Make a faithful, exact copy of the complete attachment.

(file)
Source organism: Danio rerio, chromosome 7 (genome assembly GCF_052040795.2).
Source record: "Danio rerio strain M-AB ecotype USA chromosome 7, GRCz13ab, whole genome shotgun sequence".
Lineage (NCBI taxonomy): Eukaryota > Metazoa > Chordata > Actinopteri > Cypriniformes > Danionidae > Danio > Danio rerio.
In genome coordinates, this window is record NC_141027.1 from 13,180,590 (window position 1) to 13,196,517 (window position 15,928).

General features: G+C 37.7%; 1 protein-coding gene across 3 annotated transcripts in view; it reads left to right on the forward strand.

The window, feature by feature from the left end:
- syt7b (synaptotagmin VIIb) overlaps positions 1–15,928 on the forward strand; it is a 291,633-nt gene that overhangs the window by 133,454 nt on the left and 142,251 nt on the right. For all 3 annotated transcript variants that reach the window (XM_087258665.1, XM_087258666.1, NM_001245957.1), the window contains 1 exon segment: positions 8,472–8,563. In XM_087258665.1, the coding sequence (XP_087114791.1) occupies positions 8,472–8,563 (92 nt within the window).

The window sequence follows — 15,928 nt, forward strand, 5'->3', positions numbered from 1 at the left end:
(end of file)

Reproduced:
Source organism: Danio rerio, chromosome 7 (genome assembly GCF_052040795.2).
Source record: "Danio rerio strain M-AB ecotype USA chromosome 7, GRCz13ab, whole genome shotgun sequence".
Lineage (NCBI taxonomy): Eukaryota > Metazoa > Chordata > Actinopteri > Cypriniformes > Danionidae > Danio > Danio rerio.
In genome coordinates, this window is record NC_141027.1 from 13,180,590 (window position 1) to 13,196,517 (window position 15,928).

General features: G+C 37.7%; 1 protein-coding gene across 3 annotated transcripts in view; it reads left to right on the forward strand.

The window, feature by feature from the left end:
- syt7b (synaptotagmin VIIb) overlaps positions 1–15,928 on the forward strand; it is a 291,633-nt gene that overhangs the window by 133,454 nt on the left and 142,251 nt on the right. For all 3 annotated transcript variants that reach the window (XM_087258665.1, XM_087258666.1, NM_001245957.1), the window contains 1 exon segment: positions 8,472–8,563. In XM_087258665.1, the coding sequence (XP_087114791.1) occupies positions 8,472–8,563 (92 nt within the window).

The window sequence follows — 15,928 nt, forward strand, 5'->3', positions numbered from 1 at the left end: